Need advice from experienced interpreters
Thread poster: vivni
Oct 21, 2010

Hi everyone
I am a fresh person in this industry and really keen to offer my service. Could you please advise me of

1) What details do I ask of the contact person in order to prepare myself for this job from a language and terminology perspective? eg interpreting for custom or hospital.

2)What details do I ask of or say to the contact person in order to prepare myself for this job from the perspective of arriving at the job on time? If I already know that I can't be on time for the job, what should I do ?

Thanks a lot

Viv


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Alexandra Goldburt
Local time: 16:02
English to Russian
+ ...
from my experience Oct 22, 2010


1) What details do I ask of the contact person in order to prepare myself for this job from a language and terminology perspective? eg interpreting for custom or hospital.


Not sure what you mean by "interpreting for custom", but can answer your question about interpreting for a hospital, based on my experience. You will not always have the complete information. Just do the best with whatever information is given to you. For example, when I was told I would be interpreting for a pre-liver transplant consultation, I went on line, researched liver transplant, learned a lot about it and prepared a glossary of related terms.

You will not always be able to do so, however. If you think you'll be interpreting in hospitals a lot, it makes sense to really study medical terminology in your language pair (by the way, what is it?)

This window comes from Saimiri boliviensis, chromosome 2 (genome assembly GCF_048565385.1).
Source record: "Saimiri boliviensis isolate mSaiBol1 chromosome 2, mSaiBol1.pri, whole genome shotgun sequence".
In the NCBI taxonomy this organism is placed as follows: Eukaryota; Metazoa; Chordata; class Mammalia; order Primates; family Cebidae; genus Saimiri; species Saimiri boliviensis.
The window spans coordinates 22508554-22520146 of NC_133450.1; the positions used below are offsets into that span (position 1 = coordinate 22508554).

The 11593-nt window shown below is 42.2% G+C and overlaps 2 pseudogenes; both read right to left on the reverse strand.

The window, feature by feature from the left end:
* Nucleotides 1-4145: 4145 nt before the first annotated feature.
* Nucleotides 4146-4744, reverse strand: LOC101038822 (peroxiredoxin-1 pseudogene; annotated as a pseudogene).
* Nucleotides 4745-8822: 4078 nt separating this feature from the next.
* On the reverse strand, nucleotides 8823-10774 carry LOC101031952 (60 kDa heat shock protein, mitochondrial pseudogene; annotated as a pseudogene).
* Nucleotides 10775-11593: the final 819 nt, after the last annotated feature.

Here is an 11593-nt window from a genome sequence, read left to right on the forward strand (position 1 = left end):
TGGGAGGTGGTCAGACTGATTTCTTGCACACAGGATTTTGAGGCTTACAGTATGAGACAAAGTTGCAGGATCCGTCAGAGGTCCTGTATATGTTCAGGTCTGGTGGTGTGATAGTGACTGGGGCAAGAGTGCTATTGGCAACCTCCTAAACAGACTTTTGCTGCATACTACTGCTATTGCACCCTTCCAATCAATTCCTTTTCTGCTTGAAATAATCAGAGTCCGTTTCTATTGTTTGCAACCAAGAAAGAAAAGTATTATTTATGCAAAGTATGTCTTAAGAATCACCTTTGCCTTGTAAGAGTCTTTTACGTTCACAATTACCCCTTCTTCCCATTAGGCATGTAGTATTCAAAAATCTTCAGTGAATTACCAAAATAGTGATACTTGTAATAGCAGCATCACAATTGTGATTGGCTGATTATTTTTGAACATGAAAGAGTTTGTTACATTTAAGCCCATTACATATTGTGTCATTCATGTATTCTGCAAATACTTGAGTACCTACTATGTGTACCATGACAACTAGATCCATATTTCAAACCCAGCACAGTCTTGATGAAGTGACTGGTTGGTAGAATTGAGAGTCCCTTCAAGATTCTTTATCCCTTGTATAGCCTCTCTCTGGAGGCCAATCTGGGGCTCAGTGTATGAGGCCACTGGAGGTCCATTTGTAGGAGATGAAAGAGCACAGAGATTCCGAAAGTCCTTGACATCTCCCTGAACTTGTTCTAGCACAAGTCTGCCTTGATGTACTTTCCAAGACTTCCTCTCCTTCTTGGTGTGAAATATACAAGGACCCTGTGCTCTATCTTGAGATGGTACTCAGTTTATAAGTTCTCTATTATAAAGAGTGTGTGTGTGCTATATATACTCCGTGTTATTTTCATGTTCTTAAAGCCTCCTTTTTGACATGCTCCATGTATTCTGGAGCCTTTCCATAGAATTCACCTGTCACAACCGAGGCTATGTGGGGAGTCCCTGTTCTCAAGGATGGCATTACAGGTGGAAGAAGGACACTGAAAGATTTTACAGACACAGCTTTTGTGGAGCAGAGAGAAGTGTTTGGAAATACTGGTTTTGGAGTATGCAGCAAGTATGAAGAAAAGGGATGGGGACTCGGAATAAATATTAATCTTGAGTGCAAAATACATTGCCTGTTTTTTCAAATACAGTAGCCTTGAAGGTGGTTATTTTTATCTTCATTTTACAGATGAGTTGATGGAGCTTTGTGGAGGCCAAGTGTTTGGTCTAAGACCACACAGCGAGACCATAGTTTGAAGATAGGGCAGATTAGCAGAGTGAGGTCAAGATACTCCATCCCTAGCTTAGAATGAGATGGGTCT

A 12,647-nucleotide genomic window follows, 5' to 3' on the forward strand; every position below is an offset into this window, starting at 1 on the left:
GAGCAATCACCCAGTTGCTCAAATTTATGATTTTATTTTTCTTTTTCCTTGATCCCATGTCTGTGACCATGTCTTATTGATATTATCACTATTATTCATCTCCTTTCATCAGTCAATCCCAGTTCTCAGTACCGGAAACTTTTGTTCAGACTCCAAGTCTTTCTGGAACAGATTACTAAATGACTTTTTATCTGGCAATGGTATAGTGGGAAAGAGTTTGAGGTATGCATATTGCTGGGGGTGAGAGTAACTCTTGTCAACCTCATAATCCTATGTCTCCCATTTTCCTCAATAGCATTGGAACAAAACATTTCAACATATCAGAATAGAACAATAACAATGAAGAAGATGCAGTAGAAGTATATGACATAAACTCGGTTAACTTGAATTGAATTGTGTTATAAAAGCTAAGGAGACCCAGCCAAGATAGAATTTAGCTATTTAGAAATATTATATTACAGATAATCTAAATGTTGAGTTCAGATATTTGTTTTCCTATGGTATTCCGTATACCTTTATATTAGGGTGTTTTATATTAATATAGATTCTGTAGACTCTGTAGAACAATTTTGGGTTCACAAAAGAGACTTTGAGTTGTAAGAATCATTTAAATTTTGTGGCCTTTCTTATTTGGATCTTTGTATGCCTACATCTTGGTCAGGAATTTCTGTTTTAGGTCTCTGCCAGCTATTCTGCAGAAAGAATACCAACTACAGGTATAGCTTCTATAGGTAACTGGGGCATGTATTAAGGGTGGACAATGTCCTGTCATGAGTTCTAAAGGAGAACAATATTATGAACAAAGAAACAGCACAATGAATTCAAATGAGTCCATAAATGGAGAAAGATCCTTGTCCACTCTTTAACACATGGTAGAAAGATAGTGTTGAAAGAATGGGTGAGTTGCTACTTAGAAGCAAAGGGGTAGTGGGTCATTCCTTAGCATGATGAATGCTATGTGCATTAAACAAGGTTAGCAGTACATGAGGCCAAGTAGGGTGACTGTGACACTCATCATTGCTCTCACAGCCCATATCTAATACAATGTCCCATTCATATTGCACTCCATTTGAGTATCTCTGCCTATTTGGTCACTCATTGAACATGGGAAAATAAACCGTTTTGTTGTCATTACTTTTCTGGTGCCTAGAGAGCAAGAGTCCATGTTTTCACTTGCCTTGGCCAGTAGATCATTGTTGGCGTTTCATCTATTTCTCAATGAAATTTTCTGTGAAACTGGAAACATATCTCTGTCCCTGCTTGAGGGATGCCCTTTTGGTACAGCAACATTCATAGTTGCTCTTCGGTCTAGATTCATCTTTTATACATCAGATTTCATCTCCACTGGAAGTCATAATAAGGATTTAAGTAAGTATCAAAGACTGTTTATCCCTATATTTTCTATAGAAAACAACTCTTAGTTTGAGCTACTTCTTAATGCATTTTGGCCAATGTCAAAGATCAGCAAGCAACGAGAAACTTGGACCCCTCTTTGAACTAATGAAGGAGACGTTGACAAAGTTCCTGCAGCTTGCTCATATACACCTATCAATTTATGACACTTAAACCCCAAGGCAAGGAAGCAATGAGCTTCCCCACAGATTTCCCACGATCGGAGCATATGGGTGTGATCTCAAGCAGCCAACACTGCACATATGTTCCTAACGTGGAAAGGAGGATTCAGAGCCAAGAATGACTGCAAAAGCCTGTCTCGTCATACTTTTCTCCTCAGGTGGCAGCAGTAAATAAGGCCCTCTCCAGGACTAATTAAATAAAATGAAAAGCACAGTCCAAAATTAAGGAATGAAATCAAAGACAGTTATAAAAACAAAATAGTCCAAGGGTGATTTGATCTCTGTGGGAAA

2)What details do I ask of or say to the contact person in order to prepare myself for this job from the perspective of arriving at the job on time? If I already know that I can't be on time for the job, what should I do ?


I'm not sure my experience in Los Angeles is applicable in New Zeland, but I'll share it anyway. I always assume that traffic will be worst imaginable and give myself plenty of time to get there. I also always carry some reading material with me, because usually I arrive way too early.

With google maps and GPS, asking for exact directions is no longer necessary, but if it's a big hospital, you might want to ask where exactly do you have to go inside the hospital. Some hospitals are so huge, it's easy to get lost inside!

And if you are already late... well, first of all, make sure it happens extremely infrequently! But if it happens, just call the client, tell them you are running late, tell them WHY (and you better have a very good reason!), and give them the estimate of how soon do you think you'll arrive.

And if you had a misfortune of arriving late, I'd strongly recommend to give the client a discount on your invoice, even if it was completely beyond your control. It happened to me twice in the last three years, and gave the client a discount in both cases. It was a small price to pay to keep a good client!

Good luck to you.


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akots  Identity Verified
Greek to English
+ ...
Be prepared! Oct 22, 2010

First of all, welcome to the field!

I agree with everything our US colleague has already said, and only have a couple of points to make.

It is imperative that you learn from your client as much about what is to be discussed as possible. The Internet is a very powerful tool our days and can help you come up with a very helpful glossary even when all you have to go with is a couple of words.